The strength of organic farming is that it is multifunctional, that is, it performs many different services at the same time, like a Swiss army knife – a popular multifunctional tool. But that also means for any particular issue seen in isolation, there will be a better tool.
Organic standards developed mainly within the organic community, and largely by organic farmers and gardeners and small groups of activist ‘consumers’. Gradually other groups became engaged in the standard-setting process, for example, processors and special interest groups, such as animal welfare groups, social activist groups or environmental groups. Through regulation, governments also became active, getting engaged in several different roles. The government has the role of balancing the interests of different groups, to ensure that they are all fairly represented and considered. This can be a very useful role if performed correctly, especially in regard to ensuring marginalised groups are included in deliberations. The government, which has access to considerable expertise from within, can also provide technical expertise in matters of standards.
Governments, often, use their regulations to manifest their power over the sector. This is achieved in many ways, for instance by making certification bodies accountable to the government and by setting standards that are not grounded in organic traditions. It is unfortunate when regulations are driven by this desire to assert power. The organic sector has little to gain from this kind of regulatory approach. Ultimately, it has little value for the government as well. The kind of very heavy-handed regulation that the Chinese government has introduced is likely to drive many stakeholders out of the organic market place, in a similar way that the Japanese regulation did some ten years ago. Clearly, governments have both the right and obligation to take action if blatant fraud is prevalent in the organic market place, which seems to have been the case in China, but this can be done in many ways. Preferably it is carried out in a partnership with the sector rather than as a dictate from the government.
Governments are also stakeholders in the standards process, influencing organic (and other) standards in pursuing public interest goals, goals that are normally not pushed by any of the key parties. Such goals could be the development for the public good, such as improved biodiversity. It could also be about avoiding public ills, such as pollution from the handling of animal manure. Increasingly, organic agriculture is promoted as an option for mitigating climate change. And there are some reasons for this. Organic agriculture uses less energy than its non-organic counterpart, mainly because of the avoidance of nitrogen fertilisers, thus causing less carbon emissions. Organic agriculture also maintains or improves soil organic matter compared to non-organic systems, thus causing less carbon emissions and it can even work as a substantial carbon sink.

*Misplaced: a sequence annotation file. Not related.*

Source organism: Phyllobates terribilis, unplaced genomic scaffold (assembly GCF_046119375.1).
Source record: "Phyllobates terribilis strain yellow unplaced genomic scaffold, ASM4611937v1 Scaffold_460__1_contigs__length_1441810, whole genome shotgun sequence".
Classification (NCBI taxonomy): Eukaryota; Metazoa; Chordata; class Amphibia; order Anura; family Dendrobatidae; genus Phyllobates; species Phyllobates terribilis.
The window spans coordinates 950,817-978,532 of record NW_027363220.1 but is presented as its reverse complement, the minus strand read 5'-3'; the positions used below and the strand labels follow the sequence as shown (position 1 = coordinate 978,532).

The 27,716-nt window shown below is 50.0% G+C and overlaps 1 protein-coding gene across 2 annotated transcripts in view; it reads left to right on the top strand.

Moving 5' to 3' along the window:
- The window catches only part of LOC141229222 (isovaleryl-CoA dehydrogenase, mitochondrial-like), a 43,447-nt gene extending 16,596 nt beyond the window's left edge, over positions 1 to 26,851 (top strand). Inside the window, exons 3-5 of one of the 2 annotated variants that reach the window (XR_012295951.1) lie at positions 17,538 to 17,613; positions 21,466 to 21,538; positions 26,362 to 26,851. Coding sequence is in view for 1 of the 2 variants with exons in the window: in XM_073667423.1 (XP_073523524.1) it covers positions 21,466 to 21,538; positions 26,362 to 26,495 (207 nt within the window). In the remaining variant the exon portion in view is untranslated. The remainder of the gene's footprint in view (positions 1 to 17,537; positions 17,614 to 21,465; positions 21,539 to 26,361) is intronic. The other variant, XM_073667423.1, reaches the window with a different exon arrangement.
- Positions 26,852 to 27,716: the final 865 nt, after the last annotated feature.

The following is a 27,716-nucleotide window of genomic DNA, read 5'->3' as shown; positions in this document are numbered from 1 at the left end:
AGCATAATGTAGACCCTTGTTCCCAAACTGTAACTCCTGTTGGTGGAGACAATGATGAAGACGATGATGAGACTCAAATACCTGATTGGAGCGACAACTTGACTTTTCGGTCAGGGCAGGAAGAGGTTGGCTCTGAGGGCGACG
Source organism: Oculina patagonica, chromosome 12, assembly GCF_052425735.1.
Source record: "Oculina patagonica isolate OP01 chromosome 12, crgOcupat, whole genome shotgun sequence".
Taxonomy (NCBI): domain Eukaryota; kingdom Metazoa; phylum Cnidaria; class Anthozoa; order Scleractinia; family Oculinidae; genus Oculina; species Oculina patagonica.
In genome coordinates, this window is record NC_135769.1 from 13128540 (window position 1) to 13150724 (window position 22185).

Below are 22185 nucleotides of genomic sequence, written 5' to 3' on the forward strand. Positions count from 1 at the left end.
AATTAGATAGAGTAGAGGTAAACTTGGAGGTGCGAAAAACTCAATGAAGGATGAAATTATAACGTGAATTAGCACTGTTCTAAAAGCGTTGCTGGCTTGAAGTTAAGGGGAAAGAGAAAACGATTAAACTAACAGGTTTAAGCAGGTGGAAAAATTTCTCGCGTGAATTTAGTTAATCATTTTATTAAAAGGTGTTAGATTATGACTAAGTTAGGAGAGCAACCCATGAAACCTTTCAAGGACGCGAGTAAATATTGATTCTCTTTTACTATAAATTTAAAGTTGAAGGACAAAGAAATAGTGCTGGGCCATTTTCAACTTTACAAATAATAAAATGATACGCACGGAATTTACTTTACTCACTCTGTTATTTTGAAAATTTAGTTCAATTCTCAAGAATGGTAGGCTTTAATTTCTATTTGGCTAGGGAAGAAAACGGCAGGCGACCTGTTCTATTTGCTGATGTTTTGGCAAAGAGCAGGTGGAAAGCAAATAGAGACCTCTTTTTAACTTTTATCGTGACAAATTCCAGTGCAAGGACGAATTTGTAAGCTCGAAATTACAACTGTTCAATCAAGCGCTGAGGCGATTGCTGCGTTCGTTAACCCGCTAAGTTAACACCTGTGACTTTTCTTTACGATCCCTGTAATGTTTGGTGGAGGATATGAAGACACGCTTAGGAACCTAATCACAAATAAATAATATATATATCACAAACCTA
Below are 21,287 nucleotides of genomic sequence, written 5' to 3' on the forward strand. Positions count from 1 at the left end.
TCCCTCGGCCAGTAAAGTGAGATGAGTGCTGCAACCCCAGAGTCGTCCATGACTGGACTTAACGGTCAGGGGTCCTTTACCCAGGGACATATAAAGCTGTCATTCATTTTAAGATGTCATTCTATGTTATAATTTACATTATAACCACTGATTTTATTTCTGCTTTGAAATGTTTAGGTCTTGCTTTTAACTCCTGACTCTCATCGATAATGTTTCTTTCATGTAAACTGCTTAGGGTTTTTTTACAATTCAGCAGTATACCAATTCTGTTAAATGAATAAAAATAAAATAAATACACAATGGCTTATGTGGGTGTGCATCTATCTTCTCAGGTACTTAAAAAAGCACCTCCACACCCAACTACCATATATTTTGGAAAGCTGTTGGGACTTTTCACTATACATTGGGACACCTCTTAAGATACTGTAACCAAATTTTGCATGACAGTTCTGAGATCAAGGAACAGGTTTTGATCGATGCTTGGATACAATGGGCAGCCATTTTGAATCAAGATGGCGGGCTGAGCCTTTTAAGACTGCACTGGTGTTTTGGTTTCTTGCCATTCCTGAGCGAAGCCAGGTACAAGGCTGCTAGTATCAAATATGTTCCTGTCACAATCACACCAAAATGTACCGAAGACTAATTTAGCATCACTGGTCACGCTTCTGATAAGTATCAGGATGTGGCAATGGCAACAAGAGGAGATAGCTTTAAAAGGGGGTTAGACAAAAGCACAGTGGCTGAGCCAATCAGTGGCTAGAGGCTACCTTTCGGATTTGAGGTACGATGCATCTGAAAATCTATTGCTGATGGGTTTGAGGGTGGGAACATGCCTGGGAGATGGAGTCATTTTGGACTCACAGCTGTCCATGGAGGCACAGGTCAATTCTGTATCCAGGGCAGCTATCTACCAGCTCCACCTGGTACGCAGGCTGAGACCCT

But these broad statements are expressions of average performance; they don’t mean that all organic farms are good for the climate. Not all of them use little energy; some use fossil fuel for heating greenhouses and some use massive amounts of energy for pumping water or simply for intensive mechanical cultivation. Some organic farms do not work as carbon sinks, for example, intensive row crop cultivation is likely to be harmful for soil organic matter.
The strength of organic farming is that it is multifunctional, that is, it performs many different services at the same time, like a Swiss army knife – a popular multifunctional tool. But that also means for any particular issue seen in isolation, there will be a better tool. And here there is an inherent danger or challenge. For the market place it is, perhaps, enough to make average statements, but when talk turns to economic compensation for a certain service, e.g. carbon sequestration or biodiversity conservation, it is not satisfactory to talk about average performance. By emphasising one aspect of the many sides of organic systems we may lose sight of its other valuable traits. This is a predictable risk when public compensation is introduced with the specific purpose of providing a particular ‘environmental service’ and if standards are tailored to provide that particular service. This effect can already be seen in the various private sector initiatives to make climate standards.
The future for the organic sector is more in making the tools mutually supportive rather than increasing the size of the individual tools. This requires systems thinking rather than a narrow focus on one parameter. But the standards, with their increasing level of detail, don’t foster systems thinking at all. And the work of government administrations rarely does as well, as each department has its own very limited responsibility. What to do?
Leader of The Organic Standard, April 2012